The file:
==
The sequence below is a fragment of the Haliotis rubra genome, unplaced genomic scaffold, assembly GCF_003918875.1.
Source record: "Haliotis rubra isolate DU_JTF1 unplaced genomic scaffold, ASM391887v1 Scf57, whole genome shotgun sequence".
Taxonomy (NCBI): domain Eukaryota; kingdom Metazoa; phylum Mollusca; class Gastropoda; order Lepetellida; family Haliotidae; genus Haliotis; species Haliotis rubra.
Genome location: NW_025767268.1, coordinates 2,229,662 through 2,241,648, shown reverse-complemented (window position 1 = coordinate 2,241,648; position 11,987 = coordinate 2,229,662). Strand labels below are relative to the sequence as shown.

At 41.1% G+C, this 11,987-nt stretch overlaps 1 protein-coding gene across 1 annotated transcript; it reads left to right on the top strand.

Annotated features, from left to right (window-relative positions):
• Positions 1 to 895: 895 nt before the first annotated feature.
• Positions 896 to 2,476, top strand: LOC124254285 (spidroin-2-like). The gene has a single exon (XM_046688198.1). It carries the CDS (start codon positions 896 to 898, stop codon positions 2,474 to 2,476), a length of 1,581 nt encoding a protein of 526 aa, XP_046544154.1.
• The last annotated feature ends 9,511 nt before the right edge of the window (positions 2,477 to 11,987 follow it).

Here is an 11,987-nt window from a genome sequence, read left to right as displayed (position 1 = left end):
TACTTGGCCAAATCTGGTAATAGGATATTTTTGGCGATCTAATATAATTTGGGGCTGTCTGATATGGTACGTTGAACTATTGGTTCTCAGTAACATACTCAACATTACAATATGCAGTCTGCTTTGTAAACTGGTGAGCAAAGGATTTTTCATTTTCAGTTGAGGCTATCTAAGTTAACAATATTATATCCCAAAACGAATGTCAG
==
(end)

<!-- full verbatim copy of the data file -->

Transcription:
The sequence below is a fragment of the Haliotis rubra genome, unplaced genomic scaffold, assembly GCF_003918875.1.
Source record: "Haliotis rubra isolate DU_JTF1 unplaced genomic scaffold, ASM391887v1 Scf57, whole genome shotgun sequence".
Taxonomy (NCBI): domain Eukaryota; kingdom Metazoa; phylum Mollusca; class Gastropoda; order Lepetellida; family Haliotidae; genus Haliotis; species Haliotis rubra.
Genome location: NW_025767268.1, coordinates 2,229,662 through 2,241,648, shown reverse-complemented (window position 1 = coordinate 2,241,648; position 11,987 = coordinate 2,229,662). Strand labels below are relative to the sequence as shown.

At 41.1% G+C, this 11,987-nt stretch overlaps 1 protein-coding gene across 1 annotated transcript; it reads left to right on the top strand.

Annotated features, from left to right (window-relative positions):
• Positions 1 to 895: 895 nt before the first annotated feature.
• Positions 896 to 2,476, top strand: LOC124254285 (spidroin-2-like). The gene has a single exon (XM_046688198.1). It carries the CDS (start codon positions 896 to 898, stop codon positions 2,474 to 2,476), a length of 1,581 nt encoding a protein of 526 aa, XP_046544154.1.
• The last annotated feature ends 9,511 nt before the right edge of the window (positions 2,477 to 11,987 follow it).

Here is an 11,987-nt window from a genome sequence, read left to right as displayed (position 1 = left end):
TACTTGGCCAAATCTGGTAATAGGATATTTTTGGCGATCTAATATAATTTGGGGCTGTCTGATATGGTACGTTGAACTATTGGTTCTCAGTAACATACTCAACATTACAATATGCAGTCTGCTTTGTAAACTGGTGAGCAAAGGATTTTTCATTTTCAGTTGAGGCTATCTAAGTTAACAATATTATATCCCAAAACGAATGTCAG